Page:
Variation where proposed beneficiary did not exist at death

I have an estate which is to be distributed in accordance with a homemade will. One gift failed in part, to the extent that the intention to create a charitable trust is ineffective but it would likely still have been a valid legacy to a related and existing institution.

I have managed to seek unanimous direction from all residuary beneficiaries that the legacy can be upheld and the related institution can effectively decide what to do with the funds.

However, the conclusion is that the legacy will be paid to a new charity, which was established and registered with the Charity Commission after the death of the deceased.

The estate was taxable, so if we now enter into a variation directly leaving the legacy to the charity, then this will be beneficial to the estate as we can apply for a fairly significant tax refund.

Having reviewed the relevant sections of IHTA 1984 this of course refers to the fact that a valid instrument ‘shall apply as if the variation had been effected by the deceased’.

I can see no reference to whether there is any importance in the existence of the beneficiary at the testators death. However, as this charity did not exist until after death of the deceased, in practical terms the deceased could never have effected that variation/legacy.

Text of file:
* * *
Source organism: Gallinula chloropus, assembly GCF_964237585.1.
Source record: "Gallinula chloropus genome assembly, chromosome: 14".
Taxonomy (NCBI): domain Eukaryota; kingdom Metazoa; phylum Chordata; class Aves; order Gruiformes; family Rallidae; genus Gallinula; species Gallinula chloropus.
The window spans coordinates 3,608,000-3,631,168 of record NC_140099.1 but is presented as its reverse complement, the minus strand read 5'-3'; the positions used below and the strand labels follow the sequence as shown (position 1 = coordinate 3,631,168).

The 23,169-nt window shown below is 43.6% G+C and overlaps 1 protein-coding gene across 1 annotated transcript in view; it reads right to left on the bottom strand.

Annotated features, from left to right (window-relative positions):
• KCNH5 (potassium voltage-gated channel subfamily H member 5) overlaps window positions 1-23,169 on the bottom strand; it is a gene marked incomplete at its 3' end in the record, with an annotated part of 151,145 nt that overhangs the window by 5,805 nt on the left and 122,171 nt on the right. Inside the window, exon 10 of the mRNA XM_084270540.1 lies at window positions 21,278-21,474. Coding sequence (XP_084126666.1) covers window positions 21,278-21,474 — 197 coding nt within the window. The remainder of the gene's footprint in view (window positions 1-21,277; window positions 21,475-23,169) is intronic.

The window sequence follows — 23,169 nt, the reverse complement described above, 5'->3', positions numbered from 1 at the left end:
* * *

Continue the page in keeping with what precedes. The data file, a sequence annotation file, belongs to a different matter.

This is not a point I have had to consider before. I wonder whether I am thinking to deeply and HMRC will be satisfied that the beneficiary simply has charitable status now, at the time of the variation.

Have members ever had to take this point up with HMRC or had success with any similar situations?

When executing a DoV there is no requirement that the “proposed beneficiary” under the DoV needs to have been in existence at the date of death. It is not the deceased who is actually making any gift, but the “original beneficiary”.

Malcolm Finney

Excellent, thank you very much for your response.